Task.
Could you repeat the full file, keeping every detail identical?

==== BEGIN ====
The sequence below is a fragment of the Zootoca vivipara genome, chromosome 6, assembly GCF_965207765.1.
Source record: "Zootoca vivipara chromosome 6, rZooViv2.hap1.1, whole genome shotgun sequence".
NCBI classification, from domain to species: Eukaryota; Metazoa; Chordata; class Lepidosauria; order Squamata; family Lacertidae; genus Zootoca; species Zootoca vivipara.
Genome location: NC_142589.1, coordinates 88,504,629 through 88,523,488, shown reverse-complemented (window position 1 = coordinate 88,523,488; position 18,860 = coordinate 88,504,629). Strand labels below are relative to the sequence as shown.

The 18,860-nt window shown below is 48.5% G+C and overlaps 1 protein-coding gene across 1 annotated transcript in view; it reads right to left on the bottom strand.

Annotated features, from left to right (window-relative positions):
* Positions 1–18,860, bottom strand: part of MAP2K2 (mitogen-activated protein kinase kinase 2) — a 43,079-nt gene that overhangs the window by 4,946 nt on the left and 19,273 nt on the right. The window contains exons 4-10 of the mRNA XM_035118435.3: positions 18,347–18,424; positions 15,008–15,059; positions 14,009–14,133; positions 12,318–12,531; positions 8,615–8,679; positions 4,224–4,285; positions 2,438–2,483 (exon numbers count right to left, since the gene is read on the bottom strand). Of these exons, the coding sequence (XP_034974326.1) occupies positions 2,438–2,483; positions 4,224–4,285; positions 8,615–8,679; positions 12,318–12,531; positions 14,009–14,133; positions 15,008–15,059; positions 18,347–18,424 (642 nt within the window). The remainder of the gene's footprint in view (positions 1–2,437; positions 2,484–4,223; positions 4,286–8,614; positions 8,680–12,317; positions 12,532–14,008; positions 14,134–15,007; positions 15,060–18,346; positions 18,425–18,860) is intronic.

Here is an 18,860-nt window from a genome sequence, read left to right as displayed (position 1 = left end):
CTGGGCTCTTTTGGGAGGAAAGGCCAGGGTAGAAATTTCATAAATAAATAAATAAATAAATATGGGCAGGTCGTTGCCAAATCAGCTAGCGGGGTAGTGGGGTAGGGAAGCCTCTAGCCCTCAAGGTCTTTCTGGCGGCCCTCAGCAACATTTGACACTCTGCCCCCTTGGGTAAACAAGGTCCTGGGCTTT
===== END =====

The sequence below is a fragment of the Zootoca vivipara genome, chromosome 6, assembly GCF_965207765.1.
Source record: "Zootoca vivipara chromosome 6, rZooViv2.hap1.1, whole genome shotgun sequence".
NCBI classification, from domain to species: Eukaryota; Metazoa; Chordata; class Lepidosauria; order Squamata; family Lacertidae; genus Zootoca; species Zootoca vivipara.
Genome location: NC_142589.1, coordinates 88,504,629 through 88,523,488, shown reverse-complemented (window position 1 = coordinate 88,523,488; position 18,860 = coordinate 88,504,629). Strand labels below are relative to the sequence as shown.

The 18,860-nt window shown below is 48.5% G+C and overlaps 1 protein-coding gene across 1 annotated transcript in view; it reads right to left on the bottom strand.

Annotated features, from left to right (window-relative positions):
* Positions 1–18,860, bottom strand: part of MAP2K2 (mitogen-activated protein kinase kinase 2) — a 43,079-nt gene that overhangs the window by 4,946 nt on the left and 19,273 nt on the right. The window contains exons 4-10 of the mRNA XM_035118435.3: positions 18,347–18,424; positions 15,008–15,059; positions 14,009–14,133; positions 12,318–12,531; positions 8,615–8,679; positions 4,224–4,285; positions 2,438–2,483 (exon numbers count right to left, since the gene is read on the bottom strand). Of these exons, the coding sequence (XP_034974326.1) occupies positions 2,438–2,483; positions 4,224–4,285; positions 8,615–8,679; positions 12,318–12,531; positions 14,009–14,133; positions 15,008–15,059; positions 18,347–18,424 (642 nt within the window). The remainder of the gene's footprint in view (positions 1–2,437; positions 2,484–4,223; positions 4,286–8,614; positions 8,680–12,317; positions 12,532–14,008; positions 14,134–15,007; positions 15,060–18,346; positions 18,425–18,860) is intronic.

Here is an 18,860-nt window from a genome sequence, read left to right as displayed (position 1 = left end):
CTGGGCTCTTTTGGGAGGAAAGGCCAGGGTAGAAATTTCATAAATAAATAAATAAATAAATATGGGCAGGTCGTTGCCAAATCAGCTAGCGGGGTAGTGGGGTAGGGAAGCCTCTAGCCCTCAAGGTCTTTCTGGCGGCCCTCAGCAACATTTGACACTCTGCCCCCTTGGGTAAACAAGGTCCTGGGCTTT